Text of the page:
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Publicity of Debate and the Incentive to Dissent: Evidence from the US Federal Reserve

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  • Ellen E. Meade
  • David Stasavage

Abstract

When central banks are transparent about their decision making, there may be clear benefits in terms ofcredibility, policy effectiveness, and improved democratic accountability. While recent literature has focusedon all of these advantages of transparency, in this paper we consider one potential cost: the possibility thatpublishing detailed records of deliberations will make members of a monetary policy committee more reluctantto offer dissenting opinions. Drawing on the recent literature on expert advisors with ¿career concerns¿, weconstruct a model that compares incentives for members of a monetary policy committee to voice dissent whendeliberations occur in public, and when they occur in private. We then test the implications of the model usingan original dataset based on deliberations of the Federal Reserve¿s Federal Open Market Committee, askingwhether the FOMC¿s decision in 1993 to begin releasing full transcripts of its meetings has altered incentivesfor participants to voice dissenting opinions. We find this to be the case with regard to both opinions on shortterminterest rates and on the ¿bias¿ for future policy.

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Bibliographic Info

Paper provided by Centre for Economic Performance, LSE in its series CEP Discussion Papers with number dp0608.

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Date of creation: Jan 2004
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Handle: RePEc:cep:cepdps:dp0608

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Web page: http://cep.lse.ac.uk/_new/publications/series.asp?prog=CEP

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Keywords: transparency; central banking; career concerns;

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  1. Georgios Chortareas & David Stasavage & Gabriel Sterne, 2003. "Does monetary policy transparency reduce disinflation costs?," Manchester School, University of Manchester, vol. 71(5), pages 521-540, 09.
  2. Daniel L. Thornton, 2003. "Monetary policy transparency: transparent about what?," Manchester School, University of Manchester, vol. 71(5), pages 478-497, 09.
  3. Andrea Prat, 2005. "The Wrong Kind of Transparency," American Economic Review, American Economic Association, vol. 95(3), pages 862-877, June.
  4. Levy, Gilat, 2004. "Anti-herding and strategic consultation," European Economic Review, Elsevier, vol. 48(3), pages 503-525, June.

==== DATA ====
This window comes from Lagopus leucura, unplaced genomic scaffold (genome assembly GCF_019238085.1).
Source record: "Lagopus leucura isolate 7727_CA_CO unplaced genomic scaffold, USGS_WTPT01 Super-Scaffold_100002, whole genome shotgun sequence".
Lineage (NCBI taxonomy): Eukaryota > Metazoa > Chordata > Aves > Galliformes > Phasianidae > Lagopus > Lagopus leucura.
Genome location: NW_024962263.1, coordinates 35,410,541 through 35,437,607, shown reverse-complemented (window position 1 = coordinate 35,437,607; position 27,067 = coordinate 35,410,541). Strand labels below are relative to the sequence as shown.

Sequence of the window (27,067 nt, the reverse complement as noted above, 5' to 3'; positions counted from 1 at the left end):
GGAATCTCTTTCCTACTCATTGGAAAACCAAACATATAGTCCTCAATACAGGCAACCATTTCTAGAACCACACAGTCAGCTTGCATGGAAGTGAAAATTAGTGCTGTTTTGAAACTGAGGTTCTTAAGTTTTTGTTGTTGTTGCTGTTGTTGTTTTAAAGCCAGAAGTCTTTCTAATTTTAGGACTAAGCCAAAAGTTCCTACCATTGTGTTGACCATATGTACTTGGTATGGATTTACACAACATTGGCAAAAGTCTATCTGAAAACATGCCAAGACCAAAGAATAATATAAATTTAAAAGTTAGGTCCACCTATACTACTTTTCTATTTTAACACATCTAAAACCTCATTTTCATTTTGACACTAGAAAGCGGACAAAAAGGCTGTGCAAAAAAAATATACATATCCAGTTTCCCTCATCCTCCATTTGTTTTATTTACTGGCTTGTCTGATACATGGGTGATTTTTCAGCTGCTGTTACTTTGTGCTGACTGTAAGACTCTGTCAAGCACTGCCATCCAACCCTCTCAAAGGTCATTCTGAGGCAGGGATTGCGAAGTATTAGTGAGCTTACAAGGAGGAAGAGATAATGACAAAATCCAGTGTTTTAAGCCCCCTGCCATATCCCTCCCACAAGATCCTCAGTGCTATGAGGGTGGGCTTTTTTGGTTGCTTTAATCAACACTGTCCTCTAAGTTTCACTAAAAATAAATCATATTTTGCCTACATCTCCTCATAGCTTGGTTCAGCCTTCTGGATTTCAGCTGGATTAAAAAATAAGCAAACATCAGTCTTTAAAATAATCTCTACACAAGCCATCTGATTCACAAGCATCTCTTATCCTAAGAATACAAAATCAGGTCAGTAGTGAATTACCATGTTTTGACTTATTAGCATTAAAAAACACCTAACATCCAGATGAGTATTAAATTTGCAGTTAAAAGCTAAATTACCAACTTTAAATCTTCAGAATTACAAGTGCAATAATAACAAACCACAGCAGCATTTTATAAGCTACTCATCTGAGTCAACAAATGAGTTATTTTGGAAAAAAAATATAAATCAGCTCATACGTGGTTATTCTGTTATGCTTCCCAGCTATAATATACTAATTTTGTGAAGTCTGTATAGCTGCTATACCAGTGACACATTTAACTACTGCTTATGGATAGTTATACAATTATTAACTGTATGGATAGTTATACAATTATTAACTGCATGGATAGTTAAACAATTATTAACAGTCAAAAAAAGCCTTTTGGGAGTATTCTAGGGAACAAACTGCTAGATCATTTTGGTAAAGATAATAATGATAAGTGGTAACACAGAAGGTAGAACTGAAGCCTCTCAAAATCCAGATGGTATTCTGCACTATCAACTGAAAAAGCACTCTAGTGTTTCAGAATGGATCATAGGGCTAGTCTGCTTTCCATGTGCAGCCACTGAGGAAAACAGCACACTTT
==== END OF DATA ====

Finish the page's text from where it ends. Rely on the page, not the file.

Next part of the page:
5. Daniel Thornton & David C. Wheelock, 2000. "A history of the asymmetric policy directive," Review, Federal Reserve Bank of St. Louis, issue Sep, pages 1-16.
  6. Petra Gerlach-Kristen, 2004. "Is the MPC's Voting Record Informative about Future UK Monetary Policy?," Scandinavian Journal of Economics, Wiley Blackwell, vol. 106(2), pages 299-313, 06.
  7. Faust, Jon & Svensson, Lars E O, 2001. "Transparency and Credibility: Monetary Policy with Unobservable Goals," International Economic Review, Department of Economics, University of Pennsylvania and Osaka University Institute of Social and Economic Research Association, vol. 42(2), pages 369-97, May.
  8. Ottaviani, Marco & Sorensen, Peter Norman, 2006. "Professional advice," Journal of Economic Theory, Elsevier, vol. 126(1), pages 120-142, January.
  9. Scharfstein, David S & Stein, Jeremy C, 1990. "Herd Behavior and Investment," American Economic Review, American Economic Association, vol. 80(3), pages 465-79, June.
  10. Marvin Goodfriend, 1985. "Monetary mystique : secrecy and central banking," Working Paper 85-07, Federal Reserve Bank of Richmond.
  11. Petra M. Geraats, 2002. "Central Bank Transparency," Economic Journal, Royal Economic Society, vol. 112(483), pages 532-565, November.
  12. Donald L. Kohn & Brian P. Sack, 2003. "Central bank talk: does it matter and why?," Finance and Economics Discussion Series 2003-55, Board of Governors of the Federal Reserve System (U.S.).
  13. Gilat Levy, 2004. "Anti-herding and strategic consultation," LSE Research Online Documents on Economics 541, London School of Economics and Political Science, LSE Library.
  14. Ottaviani, Marco & Sorensen, Peter, 2001. "Information aggregation in debate: who should speak first?," Journal of Public Economics, Elsevier, vol. 81(3), pages 393-421, September.
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